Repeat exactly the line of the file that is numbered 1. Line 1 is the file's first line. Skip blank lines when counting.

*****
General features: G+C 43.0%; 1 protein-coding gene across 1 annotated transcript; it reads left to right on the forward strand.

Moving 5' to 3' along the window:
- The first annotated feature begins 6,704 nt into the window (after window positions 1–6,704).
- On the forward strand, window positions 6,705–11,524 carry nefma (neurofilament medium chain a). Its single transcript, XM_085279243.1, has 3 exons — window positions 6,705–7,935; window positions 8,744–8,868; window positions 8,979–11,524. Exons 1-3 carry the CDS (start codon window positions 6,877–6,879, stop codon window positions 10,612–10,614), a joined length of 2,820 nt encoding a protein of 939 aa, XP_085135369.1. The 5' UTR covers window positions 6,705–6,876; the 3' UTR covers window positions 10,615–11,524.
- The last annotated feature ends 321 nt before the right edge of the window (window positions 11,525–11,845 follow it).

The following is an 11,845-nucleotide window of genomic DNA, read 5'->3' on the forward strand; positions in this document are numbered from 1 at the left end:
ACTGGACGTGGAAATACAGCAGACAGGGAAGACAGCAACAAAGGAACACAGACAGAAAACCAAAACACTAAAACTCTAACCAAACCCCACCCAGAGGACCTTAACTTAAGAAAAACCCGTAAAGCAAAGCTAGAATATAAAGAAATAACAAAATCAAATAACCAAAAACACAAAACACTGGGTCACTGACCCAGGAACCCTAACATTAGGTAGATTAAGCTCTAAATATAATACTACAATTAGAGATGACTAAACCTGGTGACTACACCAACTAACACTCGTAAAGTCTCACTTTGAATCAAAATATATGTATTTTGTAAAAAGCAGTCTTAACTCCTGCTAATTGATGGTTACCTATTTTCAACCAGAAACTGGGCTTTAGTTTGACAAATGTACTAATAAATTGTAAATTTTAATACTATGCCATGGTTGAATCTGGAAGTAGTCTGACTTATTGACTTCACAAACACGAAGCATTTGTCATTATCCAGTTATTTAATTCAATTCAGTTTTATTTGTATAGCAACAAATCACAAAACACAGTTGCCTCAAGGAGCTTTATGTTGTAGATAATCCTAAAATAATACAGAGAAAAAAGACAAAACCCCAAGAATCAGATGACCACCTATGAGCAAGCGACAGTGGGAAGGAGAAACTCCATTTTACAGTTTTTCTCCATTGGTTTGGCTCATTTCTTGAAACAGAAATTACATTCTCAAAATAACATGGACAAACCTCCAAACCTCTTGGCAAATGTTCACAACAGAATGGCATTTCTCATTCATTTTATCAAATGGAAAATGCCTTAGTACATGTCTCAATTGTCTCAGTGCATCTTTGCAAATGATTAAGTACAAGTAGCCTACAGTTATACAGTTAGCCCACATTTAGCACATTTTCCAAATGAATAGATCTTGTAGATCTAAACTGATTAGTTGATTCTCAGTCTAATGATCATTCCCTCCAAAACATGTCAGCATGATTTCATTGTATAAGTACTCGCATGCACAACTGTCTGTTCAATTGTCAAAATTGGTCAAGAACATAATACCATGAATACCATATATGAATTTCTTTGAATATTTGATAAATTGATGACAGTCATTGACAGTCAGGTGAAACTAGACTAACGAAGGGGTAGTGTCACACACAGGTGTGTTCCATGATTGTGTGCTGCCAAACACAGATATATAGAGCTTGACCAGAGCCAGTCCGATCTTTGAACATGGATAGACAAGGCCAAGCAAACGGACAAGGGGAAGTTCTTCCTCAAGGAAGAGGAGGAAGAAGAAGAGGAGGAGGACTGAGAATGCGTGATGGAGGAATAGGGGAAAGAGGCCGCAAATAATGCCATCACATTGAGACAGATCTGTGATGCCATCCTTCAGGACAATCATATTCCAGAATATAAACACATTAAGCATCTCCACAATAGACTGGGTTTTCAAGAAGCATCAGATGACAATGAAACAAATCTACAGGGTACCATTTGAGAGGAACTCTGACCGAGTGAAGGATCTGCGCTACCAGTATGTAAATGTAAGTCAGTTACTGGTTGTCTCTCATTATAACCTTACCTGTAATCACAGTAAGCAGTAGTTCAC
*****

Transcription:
General features: G+C 43.0%; 1 protein-coding gene across 1 annotated transcript; it reads left to right on the forward strand.